What is the most motivating way to introduce primitive roots?

• MHB
• matqkks
In summary, the aim of teaching elementary number theory to first year undergraduate students is to motivate them with concrete examples and to establish basic laws and results. The students should gradually be introduced to more complex concepts in modular-arithmetic number theory.
matqkks
I am teaching elementary number theory to first year undergraduate students. How do introduce the order of an integer modulo n and primitive roots? How do I make this a motivating topic and are there any applications of this area? I am looking at something which will have an impact.

I would say build it up slowly, using concrete examples they can all understand. The simplest example would be clock arithmetic as time is surely something they must all deal with every day.

Though the students are undergraduates, let’s assume they are starting at the very basic level, with no prior knowledge of the subject whatsoever. Start by asking them the simplest of questions, say: “It is 9 o’clock now and I have an appointment in 5 hours’ time. What time is my appointment?” Most of them should have no difficulty working out the answer themselves. Now ask them a slightly more complicated one: “If it’s 9 o’clock now, what time will it be in 50 hours’ time?” Now they have to subtract a multiple of 12 rather than just 12. Explain to them that this is the principle of modulo-12 arithmetic.

Now tell them we can do modular arithmetic in numbers other than 12. For example, if they have to calculate not just the time but the time of the day (i.e. whether it’s a.m. or p.m.) then they’re working modulo 24 rather than 12. Another example would be modulo 7 for days of the week: “It’s Monday today; what day of the week will it be in 100 days’ time?” Give them a few similar examples to work out for themselves. They should begin to grasp the connection between the arithmetics of modulo 12, 24 and 7.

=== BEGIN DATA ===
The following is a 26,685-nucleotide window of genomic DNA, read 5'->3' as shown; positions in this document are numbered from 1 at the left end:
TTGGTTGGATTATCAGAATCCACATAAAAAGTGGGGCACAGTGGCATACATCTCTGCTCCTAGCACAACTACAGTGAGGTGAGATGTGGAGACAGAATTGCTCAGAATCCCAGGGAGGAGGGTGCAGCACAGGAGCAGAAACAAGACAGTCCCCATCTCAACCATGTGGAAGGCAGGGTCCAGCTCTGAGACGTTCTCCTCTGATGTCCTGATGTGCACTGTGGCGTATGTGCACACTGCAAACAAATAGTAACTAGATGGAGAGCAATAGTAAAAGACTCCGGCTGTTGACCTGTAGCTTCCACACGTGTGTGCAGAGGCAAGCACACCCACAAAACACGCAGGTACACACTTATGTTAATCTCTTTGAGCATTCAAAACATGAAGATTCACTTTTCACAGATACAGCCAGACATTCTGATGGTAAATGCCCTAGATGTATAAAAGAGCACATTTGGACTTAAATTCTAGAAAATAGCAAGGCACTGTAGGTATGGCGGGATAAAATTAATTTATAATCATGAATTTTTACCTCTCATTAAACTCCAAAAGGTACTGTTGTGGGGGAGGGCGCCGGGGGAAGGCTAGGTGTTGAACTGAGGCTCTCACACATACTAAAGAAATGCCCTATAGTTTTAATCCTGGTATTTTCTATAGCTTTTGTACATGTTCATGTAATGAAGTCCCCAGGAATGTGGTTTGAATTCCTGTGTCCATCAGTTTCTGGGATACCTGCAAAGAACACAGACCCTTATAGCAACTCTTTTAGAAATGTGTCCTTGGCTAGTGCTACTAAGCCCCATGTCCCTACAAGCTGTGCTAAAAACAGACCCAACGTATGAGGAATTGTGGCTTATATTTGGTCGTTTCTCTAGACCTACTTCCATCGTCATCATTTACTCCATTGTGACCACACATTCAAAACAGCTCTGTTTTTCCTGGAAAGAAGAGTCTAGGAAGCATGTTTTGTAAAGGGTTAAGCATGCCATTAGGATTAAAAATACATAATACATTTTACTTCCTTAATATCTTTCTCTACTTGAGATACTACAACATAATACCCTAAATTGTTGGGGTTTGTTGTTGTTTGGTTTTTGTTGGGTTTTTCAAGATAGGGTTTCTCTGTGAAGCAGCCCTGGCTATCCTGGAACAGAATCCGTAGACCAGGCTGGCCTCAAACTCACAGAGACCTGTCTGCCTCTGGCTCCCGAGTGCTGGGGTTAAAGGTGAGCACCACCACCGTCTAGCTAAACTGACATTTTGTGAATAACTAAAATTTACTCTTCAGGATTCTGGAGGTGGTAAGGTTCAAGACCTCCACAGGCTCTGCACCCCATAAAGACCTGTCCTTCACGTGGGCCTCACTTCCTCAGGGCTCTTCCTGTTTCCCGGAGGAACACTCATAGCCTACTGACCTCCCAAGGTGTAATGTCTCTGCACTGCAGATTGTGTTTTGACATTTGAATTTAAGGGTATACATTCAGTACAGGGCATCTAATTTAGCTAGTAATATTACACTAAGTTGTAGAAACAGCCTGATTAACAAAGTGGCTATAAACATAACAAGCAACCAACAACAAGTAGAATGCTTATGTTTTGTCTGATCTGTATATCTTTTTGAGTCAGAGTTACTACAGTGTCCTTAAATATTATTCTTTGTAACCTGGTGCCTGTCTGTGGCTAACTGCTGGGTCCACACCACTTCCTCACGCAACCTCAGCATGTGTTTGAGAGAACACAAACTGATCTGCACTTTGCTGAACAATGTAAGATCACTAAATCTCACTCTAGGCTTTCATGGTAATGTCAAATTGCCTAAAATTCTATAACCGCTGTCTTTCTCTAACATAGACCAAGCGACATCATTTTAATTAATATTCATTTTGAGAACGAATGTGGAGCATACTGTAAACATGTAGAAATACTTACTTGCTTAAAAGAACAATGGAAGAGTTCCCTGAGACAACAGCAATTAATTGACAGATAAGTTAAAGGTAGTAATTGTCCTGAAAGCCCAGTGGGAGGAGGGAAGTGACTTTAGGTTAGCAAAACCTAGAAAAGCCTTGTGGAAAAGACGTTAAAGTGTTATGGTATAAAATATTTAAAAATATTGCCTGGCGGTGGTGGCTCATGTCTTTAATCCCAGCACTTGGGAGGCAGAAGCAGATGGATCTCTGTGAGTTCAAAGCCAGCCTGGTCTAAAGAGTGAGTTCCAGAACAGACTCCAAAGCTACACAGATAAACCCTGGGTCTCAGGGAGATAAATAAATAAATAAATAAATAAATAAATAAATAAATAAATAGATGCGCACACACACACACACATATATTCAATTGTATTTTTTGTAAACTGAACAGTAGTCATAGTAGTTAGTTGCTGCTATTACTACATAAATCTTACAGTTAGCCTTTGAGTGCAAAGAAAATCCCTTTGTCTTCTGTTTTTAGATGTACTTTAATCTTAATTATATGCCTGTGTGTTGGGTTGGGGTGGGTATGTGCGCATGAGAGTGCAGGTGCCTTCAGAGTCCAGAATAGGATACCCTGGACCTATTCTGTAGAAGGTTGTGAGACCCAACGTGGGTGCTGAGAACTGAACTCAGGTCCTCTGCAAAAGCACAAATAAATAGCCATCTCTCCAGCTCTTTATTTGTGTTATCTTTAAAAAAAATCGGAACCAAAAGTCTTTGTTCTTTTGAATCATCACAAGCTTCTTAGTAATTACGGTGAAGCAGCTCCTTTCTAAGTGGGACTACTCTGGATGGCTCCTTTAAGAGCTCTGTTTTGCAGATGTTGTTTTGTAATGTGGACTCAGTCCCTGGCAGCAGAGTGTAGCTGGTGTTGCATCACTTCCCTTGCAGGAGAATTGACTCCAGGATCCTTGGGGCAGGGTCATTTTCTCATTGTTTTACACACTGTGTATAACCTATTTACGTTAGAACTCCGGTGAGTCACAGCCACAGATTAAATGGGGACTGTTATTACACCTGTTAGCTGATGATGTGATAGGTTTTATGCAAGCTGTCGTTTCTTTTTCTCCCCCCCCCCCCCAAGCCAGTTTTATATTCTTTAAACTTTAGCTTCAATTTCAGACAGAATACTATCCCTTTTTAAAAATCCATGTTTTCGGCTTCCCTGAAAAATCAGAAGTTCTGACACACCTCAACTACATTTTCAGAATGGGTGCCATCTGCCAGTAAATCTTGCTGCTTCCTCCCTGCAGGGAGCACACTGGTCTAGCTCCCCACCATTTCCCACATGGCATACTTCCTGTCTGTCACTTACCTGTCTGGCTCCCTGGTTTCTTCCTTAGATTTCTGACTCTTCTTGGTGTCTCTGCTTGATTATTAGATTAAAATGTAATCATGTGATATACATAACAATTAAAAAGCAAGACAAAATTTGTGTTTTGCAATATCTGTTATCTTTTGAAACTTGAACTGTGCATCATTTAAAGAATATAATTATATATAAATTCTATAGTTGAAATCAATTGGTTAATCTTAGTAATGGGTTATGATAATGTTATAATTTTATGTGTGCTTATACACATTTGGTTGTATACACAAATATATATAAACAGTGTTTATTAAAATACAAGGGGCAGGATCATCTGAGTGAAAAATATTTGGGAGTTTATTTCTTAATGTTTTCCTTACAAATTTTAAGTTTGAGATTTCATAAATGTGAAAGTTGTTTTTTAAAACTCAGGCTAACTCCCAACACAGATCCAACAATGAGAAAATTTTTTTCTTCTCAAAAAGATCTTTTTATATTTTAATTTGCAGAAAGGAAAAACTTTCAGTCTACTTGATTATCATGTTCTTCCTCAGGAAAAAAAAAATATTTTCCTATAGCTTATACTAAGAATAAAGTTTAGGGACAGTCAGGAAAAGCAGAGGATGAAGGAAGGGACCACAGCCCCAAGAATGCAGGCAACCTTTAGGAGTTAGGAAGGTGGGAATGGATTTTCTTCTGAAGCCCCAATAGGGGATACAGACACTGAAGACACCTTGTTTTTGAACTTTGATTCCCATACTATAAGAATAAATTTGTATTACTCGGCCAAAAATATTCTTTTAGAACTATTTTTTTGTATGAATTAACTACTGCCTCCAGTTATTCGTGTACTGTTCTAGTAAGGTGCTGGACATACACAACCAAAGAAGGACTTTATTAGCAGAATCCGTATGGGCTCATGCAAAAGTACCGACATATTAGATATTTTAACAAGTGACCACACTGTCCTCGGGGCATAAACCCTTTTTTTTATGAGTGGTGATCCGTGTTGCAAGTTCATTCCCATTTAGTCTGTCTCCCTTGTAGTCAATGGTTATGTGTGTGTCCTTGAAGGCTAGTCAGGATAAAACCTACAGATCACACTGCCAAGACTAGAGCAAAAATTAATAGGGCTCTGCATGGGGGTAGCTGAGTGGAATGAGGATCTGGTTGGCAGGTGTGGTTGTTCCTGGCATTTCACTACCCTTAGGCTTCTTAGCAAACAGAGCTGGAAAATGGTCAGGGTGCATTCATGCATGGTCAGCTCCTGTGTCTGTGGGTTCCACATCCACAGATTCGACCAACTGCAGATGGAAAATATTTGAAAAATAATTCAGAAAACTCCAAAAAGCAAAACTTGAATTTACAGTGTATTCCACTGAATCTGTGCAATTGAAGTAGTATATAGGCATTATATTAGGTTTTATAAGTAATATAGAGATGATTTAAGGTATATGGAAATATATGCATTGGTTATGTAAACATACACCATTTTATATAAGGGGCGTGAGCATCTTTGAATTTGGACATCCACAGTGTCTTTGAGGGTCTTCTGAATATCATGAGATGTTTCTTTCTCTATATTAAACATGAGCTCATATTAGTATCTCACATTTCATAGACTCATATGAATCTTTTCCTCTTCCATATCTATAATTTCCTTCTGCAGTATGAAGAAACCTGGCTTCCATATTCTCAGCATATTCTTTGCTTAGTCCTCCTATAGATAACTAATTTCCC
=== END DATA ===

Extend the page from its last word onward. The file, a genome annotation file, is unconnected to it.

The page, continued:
Once they have the right feel for the topic, it’s time for serious work. Define modular arithmetic formally, derive the basic laws (if $a\equiv b\pmod n$ and $c\equiv d\pmod n$ then $a+b\equiv c+d\pmod n$, and so on) and establish other important results. This should gradually build up to increasingly complex topics in modular-arithmetic number theory.

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1. What are primitive roots?

Primitive roots are numbers that, when raised to certain powers, can generate all numbers in a given group. In other words, they are the building blocks of a group and can help us understand its structure.

2. How do primitive roots motivate the study of mathematics?

Primitive roots are used in many areas of mathematics, such as number theory, abstract algebra, and cryptography. They provide a deeper understanding of the properties of numbers and their relationships, and can be applied to practical problems in data security and communication.

3. What is the significance of primitive roots in number theory?

In number theory, primitive roots are closely related to prime numbers and their distribution. They can help us identify patterns and properties of prime numbers, which are essential in many mathematical proofs and applications.

4. Can you give an example of a real-life application of primitive roots?

One example is in cryptography, where primitive roots are used to generate large, secure prime numbers for encryption and decryption algorithms. They also play a role in diffie-hellman key exchange, a method used for secure communication over the internet.

5. How can we introduce primitive roots in a motivating way for students?

One way to introduce primitive roots is by showing their connection to real-life applications and their role in solving practical problems. Another approach is to use visual aids or interactive activities to help students understand the concept more concretely.

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